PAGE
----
In response, the defendants filed a motion to dismiss under Mass. R. Civ. P. 12 (b) (6), 365 Mass. 754 (1974), for failure to state a claim upon which relief may be granted.8 The judge conducted a nonevidentiary hearing on the motion, which she then allowed in a thoughtful written memorandum explaining the bases for her decision. In essence, the judge concluded that Burgess owed no duty to the plaintiff, who became a tenant in the apartment more than twenty years after the inspection. Accordingly, judgment entered dismissing the complaint. The judge subsequently denied the plaintiff's motion for reconsideration.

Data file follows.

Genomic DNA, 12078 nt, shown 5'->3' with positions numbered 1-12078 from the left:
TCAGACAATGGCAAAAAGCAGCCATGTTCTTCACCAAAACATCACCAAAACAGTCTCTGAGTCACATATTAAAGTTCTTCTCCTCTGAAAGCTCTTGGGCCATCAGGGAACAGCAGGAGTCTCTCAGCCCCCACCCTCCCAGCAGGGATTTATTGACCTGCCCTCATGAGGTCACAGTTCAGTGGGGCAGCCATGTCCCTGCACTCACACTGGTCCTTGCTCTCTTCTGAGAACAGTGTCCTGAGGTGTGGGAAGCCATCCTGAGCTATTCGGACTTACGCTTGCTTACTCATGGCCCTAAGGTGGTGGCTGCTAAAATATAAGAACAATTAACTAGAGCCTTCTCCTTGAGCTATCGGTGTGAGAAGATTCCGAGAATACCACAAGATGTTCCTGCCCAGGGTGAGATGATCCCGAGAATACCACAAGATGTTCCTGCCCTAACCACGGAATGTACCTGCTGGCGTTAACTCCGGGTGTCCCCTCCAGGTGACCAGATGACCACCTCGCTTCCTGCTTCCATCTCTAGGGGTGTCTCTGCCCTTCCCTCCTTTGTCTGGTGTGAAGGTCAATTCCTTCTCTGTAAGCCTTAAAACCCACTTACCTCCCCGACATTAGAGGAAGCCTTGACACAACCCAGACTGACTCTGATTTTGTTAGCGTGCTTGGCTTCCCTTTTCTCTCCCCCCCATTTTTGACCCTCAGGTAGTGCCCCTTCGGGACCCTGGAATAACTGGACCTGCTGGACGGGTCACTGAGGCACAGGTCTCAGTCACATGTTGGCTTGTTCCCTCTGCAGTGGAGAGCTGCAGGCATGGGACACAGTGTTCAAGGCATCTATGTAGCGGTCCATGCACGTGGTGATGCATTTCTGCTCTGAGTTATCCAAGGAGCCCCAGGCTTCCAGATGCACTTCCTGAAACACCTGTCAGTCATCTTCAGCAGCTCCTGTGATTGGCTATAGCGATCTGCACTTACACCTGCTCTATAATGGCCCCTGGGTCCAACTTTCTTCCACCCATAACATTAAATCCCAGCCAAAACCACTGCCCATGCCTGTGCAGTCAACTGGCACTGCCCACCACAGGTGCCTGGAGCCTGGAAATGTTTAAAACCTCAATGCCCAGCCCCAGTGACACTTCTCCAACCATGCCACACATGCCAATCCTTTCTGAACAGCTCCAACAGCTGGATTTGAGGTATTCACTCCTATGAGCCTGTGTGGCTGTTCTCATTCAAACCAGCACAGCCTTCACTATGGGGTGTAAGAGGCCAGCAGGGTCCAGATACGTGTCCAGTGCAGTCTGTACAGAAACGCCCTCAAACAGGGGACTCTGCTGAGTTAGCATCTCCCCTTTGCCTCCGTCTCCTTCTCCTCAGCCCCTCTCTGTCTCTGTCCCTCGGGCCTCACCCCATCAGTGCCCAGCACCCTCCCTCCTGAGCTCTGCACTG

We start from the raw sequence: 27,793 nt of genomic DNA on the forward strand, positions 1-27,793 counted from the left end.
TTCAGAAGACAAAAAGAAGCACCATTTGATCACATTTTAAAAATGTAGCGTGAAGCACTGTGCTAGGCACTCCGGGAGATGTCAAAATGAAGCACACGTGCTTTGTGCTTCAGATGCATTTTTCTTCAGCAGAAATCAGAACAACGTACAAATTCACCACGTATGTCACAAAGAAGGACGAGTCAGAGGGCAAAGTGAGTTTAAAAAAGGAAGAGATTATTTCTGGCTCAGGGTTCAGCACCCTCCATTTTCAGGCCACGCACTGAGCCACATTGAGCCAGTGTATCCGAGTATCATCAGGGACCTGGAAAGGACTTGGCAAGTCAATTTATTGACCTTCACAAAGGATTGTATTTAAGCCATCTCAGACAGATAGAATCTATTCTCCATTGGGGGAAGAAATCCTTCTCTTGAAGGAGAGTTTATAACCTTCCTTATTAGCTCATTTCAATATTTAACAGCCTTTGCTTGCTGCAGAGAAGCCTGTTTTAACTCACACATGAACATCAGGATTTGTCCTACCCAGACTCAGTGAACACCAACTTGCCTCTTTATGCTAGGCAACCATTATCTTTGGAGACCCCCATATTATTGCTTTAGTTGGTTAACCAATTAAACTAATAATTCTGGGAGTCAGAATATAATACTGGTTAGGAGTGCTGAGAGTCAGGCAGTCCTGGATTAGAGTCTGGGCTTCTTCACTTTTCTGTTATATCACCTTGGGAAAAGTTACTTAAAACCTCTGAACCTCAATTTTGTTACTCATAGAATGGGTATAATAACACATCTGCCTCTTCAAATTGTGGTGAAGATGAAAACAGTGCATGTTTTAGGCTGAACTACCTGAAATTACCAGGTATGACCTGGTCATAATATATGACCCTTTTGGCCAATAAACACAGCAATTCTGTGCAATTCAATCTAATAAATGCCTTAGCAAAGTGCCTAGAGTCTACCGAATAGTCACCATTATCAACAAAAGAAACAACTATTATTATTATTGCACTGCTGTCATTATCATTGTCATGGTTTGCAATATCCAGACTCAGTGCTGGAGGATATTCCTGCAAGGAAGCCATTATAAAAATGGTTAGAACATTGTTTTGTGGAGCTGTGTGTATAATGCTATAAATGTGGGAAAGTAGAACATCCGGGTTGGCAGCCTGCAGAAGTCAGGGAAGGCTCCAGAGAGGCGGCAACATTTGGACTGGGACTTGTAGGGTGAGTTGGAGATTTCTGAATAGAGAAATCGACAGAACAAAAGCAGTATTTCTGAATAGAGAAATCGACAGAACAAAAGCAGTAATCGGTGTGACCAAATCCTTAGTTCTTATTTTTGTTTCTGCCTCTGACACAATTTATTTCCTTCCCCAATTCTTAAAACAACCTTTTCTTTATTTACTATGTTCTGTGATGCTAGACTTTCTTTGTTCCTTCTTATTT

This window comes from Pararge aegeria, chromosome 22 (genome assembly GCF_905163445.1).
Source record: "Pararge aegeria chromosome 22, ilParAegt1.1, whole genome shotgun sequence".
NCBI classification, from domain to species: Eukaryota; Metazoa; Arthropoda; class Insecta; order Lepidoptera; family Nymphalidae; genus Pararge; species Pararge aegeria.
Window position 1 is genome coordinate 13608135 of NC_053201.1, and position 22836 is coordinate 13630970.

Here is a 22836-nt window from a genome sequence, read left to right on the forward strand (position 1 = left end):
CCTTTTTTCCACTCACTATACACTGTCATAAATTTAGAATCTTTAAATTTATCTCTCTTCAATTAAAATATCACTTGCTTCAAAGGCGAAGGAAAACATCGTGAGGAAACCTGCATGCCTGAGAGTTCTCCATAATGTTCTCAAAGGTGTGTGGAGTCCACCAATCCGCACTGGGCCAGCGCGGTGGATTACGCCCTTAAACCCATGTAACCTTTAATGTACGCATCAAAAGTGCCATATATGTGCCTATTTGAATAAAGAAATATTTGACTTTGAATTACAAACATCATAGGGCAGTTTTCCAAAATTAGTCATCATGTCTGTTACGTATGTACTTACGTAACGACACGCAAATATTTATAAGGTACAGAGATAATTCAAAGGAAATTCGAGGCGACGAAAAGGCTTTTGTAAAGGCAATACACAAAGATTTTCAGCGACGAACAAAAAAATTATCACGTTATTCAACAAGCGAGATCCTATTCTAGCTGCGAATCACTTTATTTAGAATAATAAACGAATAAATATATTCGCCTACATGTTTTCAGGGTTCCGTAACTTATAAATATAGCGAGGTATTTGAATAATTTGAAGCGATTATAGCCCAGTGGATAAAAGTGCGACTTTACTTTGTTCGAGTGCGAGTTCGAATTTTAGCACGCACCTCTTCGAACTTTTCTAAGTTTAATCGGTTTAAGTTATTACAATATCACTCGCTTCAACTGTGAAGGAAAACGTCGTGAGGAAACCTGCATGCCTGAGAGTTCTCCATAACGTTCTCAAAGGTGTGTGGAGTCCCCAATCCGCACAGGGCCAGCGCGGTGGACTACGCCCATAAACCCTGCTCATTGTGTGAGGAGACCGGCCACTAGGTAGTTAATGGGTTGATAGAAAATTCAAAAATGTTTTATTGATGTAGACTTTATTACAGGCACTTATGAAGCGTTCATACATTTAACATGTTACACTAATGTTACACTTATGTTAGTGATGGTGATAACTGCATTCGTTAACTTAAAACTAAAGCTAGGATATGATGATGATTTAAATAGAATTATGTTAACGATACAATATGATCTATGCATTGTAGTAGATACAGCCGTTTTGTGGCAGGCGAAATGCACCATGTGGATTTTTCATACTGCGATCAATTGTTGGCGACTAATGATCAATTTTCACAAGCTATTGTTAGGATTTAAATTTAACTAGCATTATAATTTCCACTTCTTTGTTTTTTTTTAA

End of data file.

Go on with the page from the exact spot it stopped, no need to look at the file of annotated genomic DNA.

Discussion. "To prevail on a negligence claim, a plaintiff must prove that the defendant owed the plaintiff a duty of reasonable care, that the defendant breached this duty, that damage resulted, and that there was a causal relation between the breach of the duty and the damage." Jupin v. Kask, 447 Mass. 141, 146, 849 N.E.2d 829 (2006). The last three of these are fact-dependent inquiries that are ordinarily left to a jury to decide. Id. But the existence of a duty is a question of law. Id. See Aulson v. Stone, 97 Mass. App. Ct. 702, 705, 150 N.E.3d 798 (2020) ; Pantazis v. Mack Trucks, Inc., 92 Mass. App. Ct. 477, 483, 87 N.E.3d 1191 (2017). "If no such duty exists, a claim of negligence cannot be brought." Remy v. MacDonald, 440 Mass. 675, 677, 801 N.E.2d 260 (2004). See Davis v. Westwood Group, 420 Mass. 739, 742-743, 652 N.E.2d 567 (1995) ("Before liability for negligence can be imposed, there must first be a legal duty owed by the defendant to the plaintiff").